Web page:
Connect with us


Why punk was never supposed to be sexy

Punk, in all mediums, is armor for change. Women dressed in chains, leather and fishnets, as well as shaved heads, transformed into people who demanded to be heard. Continue reading…



In the 1970s, nothing was going right. Governments were repressive, war raged on, women weren’t treated as equals and calls for change were met with a shrug. No matter how much people protested, rioted and screamed, it was hard to get someone to listen.

That’s where punk came in. Punk protested everything about the everyday. Clothes, music and haircuts refuted the norm and forced people to question what’s so great about conformity anyway? The genre showed how defying expectations was a form of protest. Its popularity spread across the globe because people wanted change, and at its core, punk aimed for revolution.

The capacity for change is what drew in ’70s women. They were living with a lack of equality and a government that refused to listen under the guise of florals and pastels. Punk, and diverting themselves from societal expectations, encouraged women to fight for change. The genre’s popularity fluctuates, but it peaks when there’s unrest, which explains its resurgence in 2022. Compare today to the ’70s and it’s scarily similar. There’s war, exploitative governments and women’s rights are under threat once again. 

Read more: The Linda Lindas on playing Riot Fest and equality in the industry: “Punk is for everybody”

Women’s relationship with punk has evolved over the past 50 years. Punk, whether it’s clothes or music, acted as armor, not always for protection, but as a way of going into battle with what was considered “the norm.”

Punk also encouraged women to experiment with different styles. Lucy O’Brien, whose chapter “The Woman Punk Made Me” appears in Punk Rock: So What?, wrote about how punk let women “overturn the pastel shades of post-’60s femininity and make an overt statement on a newly emerging, more aggressive understanding of female sexuality.” Following punk fashion, women dressed in chains, leather, latex and fishnets as well as shaved their heads to transform themselves from the expected to someone who demanded to be heard.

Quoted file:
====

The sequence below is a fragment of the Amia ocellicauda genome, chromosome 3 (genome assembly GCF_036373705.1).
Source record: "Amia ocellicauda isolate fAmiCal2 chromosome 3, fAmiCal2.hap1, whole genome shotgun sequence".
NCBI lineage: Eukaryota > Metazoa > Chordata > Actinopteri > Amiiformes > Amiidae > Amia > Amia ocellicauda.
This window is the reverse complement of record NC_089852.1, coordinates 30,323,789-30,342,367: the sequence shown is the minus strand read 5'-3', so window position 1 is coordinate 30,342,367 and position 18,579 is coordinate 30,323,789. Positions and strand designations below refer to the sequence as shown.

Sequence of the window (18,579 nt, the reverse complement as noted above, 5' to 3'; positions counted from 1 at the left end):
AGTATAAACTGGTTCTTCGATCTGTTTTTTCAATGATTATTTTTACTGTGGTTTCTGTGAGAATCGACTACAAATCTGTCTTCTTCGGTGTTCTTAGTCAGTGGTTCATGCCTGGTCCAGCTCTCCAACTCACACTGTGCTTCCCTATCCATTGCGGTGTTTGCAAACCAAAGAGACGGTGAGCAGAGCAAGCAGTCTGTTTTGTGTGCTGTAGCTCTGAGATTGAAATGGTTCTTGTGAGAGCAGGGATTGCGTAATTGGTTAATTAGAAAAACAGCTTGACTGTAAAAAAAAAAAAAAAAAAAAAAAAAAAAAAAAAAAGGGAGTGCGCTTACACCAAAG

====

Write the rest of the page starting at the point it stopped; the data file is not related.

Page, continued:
Many punks co-opted the fetishized style of rubber, leather and the now-classic bondage trousers; not in a bid to look sexy or fulfill a male fantasy but in a refusal of submission. Akin to today, women wear lingerie as normal outerwear, not in pursuit of a sexier appearance but as a way to destigmatize oversexualization when they wear lace. 

Women embraced the androgyny of punk, too. A lot of the time, it liberated women from the male gaze and blurred the difference between genders, as Gerfried Ambrosch writes in Refusing to Be a Man: Gender, Feminism, and Queer Identity in the Punk Culture. Androgyny demonstrated how much gender didn’t matter, especially when people couldn’t distinguish a woman wearing leather and eyeliner from a man wearing the same outfit. With the help of androgynous style, punk helped to push the idea that everyone should be respected. It allowed women, even momentarily, to exist outside of the tiny box society used to define them.

Although androgyny wanted to make gender differences blurry, it didn’t prevent attacks against women. Viv Albertine, guitarist for the Slits, recalled in an interview for the documentary Girls Will Be Girls: Women in Punk how she was “attacked and spat at many times… It was just a part of everyday life.” Dressing in a feminine way meant women were belittled and targeted as “weak,” but dressing more androgynously meant women were attacked for not conforming. Regardless of how women presented themselves, attacks didn’t stop, and they still haven’t. Globally, nearly one in three women will experience physical and/or sexual violence at least once.